Instead, when your daughter asks if she can wear a bikini, rather than have such a tough stance, consider what you might unintentionally be causing further down the line. Either let her wear a bikini, or ease her into it by doing it in stages, such as a tankini first, then a high-waisted bikini bottom with a frillier top for more coverage, then just a regular bikini once you feel she’s finally of age (hopefully well before adulthood).

Let your daughter know that she shouldn’t be ashamed of her body, that she can wear what she likes (with some exceptions), and that there’s nothing wrong with wearing a bikini. That way, she can feel confident about her choice and won’t feel like an outsider when all the other girls are wearing two piece swimsuits. Let her feel good about her looks and she will be much more confident as an adult.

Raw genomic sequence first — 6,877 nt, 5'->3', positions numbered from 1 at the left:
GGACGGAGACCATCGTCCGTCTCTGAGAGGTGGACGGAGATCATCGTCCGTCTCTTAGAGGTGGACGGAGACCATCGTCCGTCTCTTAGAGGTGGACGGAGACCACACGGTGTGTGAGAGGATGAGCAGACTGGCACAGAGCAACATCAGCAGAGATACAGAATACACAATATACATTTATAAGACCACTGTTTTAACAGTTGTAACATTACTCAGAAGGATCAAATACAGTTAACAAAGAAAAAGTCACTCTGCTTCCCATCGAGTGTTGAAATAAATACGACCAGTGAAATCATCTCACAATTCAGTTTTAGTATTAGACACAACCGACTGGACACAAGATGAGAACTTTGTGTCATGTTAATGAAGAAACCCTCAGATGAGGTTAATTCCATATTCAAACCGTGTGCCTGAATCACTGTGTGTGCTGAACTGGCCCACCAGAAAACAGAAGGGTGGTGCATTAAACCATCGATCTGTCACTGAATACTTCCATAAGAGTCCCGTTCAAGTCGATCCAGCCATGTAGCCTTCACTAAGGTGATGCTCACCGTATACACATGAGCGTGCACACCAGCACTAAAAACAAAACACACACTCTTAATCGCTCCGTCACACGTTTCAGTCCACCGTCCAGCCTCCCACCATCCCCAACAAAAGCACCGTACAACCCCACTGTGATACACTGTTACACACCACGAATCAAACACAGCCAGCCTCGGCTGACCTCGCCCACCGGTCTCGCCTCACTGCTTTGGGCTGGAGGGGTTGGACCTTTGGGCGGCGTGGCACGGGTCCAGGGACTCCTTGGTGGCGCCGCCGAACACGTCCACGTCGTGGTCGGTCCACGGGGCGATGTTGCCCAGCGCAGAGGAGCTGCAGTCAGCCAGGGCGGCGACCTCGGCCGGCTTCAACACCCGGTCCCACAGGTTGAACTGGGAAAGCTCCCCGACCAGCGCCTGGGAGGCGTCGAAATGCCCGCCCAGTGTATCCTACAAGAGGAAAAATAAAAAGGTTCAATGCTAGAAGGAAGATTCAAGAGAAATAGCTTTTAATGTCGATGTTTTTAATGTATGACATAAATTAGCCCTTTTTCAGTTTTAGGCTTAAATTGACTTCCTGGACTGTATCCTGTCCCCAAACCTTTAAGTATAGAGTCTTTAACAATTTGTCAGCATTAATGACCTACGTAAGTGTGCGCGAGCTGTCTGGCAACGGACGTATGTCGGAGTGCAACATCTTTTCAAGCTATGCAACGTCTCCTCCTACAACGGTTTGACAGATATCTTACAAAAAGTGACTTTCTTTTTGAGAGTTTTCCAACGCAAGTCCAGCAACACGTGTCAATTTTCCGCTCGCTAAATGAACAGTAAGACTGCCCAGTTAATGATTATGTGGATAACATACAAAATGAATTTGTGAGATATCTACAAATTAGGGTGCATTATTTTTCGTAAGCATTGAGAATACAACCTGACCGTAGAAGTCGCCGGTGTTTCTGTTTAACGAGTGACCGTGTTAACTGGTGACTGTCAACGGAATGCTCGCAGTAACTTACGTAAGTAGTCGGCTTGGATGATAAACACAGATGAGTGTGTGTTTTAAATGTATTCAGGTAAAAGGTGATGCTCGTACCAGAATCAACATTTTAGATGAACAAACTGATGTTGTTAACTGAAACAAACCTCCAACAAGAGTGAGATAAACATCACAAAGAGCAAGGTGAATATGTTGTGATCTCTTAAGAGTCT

It isn’t sexualizedYoung girl on beach

One of the biggest reasons why parents are opposed to their daughter(s) wearing bikinis is that they feel they are too revealing and indecent, especially for adolescents to wear. They are afraid bikinis can draw the attention of hormone-filled boys, as well as the perverse gaze of depraved, predatory men.

First off, there’s nothing inherently wrong with bikinis for kids unless the world makes it an issue. Have you seen their designs? They are covered in rainbows, clouds, floral patterns, and colorful unicorns. They are kids’ bathing suits through and through; there’s nothing sexual about them (look at the image above as an example).